NPA to hand over 'reduced' Zuma files to DA
The National Prosecuting Authority (NPA) announced on Thursday afternoon it would be handing over to the Democratic Alliance a “reduced record” of the documents that influenced then acting national director of public prosecutions, Mokotedi Mpshe’s 2009 decision to drop corruption and fraud charges against President Jacob Zuma.
NPA spokesperson, Mthunzi Mhaga, said they hoped to have compiled the documents in time to meet Thursday’s deadline, which followed a Supreme Court of Appeal (SCA) ruling in March.
“The NPA is currently in the process of preparing the reduced record for filing as required by the SCA judgment,” said Mhaga.
The record will exclude written and oral submissions made to the NPA by Zuma prior to Mpshe’s decision.
But it may well include the infamous taped conversations between former Scorpions boss Leonard McCarthy and then-NDPP Bulelani Ngcuka about the timing of the reinstitution of corruption charges against Zuma in 2007, just after he had won the presidency of the ANC at its national elective conference in Polokwane.
The tapes were used by Mpshe to suggest political interference in the case against Zuma and their source and full contents are still not known.
In a statement released on Thursday, Mhaga said: “The NPA has studied the SCA judgment and consulted with its legal team regarding the legal issues raised in the judgment handed down by the SCA After considering the legal issues, the NPA has decided that it will not appeal against the judgment to the Constitutional Court and that it will follow the process set out in the judgment.”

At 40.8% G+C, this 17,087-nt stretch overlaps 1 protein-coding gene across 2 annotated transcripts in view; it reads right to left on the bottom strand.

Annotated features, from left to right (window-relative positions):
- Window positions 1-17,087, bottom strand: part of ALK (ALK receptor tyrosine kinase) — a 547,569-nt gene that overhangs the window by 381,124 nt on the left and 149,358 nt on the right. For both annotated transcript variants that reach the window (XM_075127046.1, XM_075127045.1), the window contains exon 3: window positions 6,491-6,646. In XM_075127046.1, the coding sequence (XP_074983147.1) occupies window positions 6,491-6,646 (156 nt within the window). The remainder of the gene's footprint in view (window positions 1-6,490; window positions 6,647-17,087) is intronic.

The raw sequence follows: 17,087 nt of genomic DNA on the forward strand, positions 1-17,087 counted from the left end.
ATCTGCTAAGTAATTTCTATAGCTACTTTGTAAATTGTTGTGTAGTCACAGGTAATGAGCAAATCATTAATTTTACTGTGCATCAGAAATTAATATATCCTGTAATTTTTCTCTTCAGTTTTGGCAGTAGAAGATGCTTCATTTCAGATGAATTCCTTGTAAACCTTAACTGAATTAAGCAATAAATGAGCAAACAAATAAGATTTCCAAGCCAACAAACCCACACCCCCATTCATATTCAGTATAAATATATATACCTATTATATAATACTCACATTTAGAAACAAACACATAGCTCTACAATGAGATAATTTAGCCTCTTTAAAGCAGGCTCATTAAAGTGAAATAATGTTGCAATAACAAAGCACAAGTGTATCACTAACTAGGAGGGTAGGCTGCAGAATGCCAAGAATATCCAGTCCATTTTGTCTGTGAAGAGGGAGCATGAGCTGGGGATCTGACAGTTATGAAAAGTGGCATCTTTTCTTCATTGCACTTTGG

The DA’s application to review Mpshe’s decision is set to return to the North Gauteng High Court for argument.
Mhaga said the NPA wished “to emphasise that the decision taken by advocate Mpshe still stands as the court has not yet ruled on its merits.
The NPA believes that it was the correct decision and will continue to defend it in court. Once there is a final court ruling on the merits, the NPA will respect the outcome as it always does.”
In the March judgment written on behalf of the full SCA bench, Judge Mohamed Navsa, echoing various Constitutional Court and SCA precedents, noted that the Mpshe’s decision—an exercise of public power—must comply with the Constitution and the doctrine of legality—one of the controls on legislative and executive action.
Judicial review protected the “very essence of a constitutional democracy”, noted Navsa.
“Put simply, it means that each of the arms of government and every citizen, institution or other recognised legal entity, are all bound by and equal before the law. Put differently, it means that none of us is above the law. It is a concept that we, as a nation, must cherish, nurture and protect. We must be intent on ensuring that it is ingrained in the national psyche. It is our best guarantee against tyranny, now and in the future,” said Navsa.
Counsel for the NPA and Zuma had, in argument, conceded that a rule of law interrogation of Mpshe’s decision was permissible, but that it would be very narrow. Navsa left the adjudication of “the extent to which a decision to discontinue a prosecution is reviewable” up to the lower court.
The DA’s Helen Zille and James Selfe were unavailable for comment.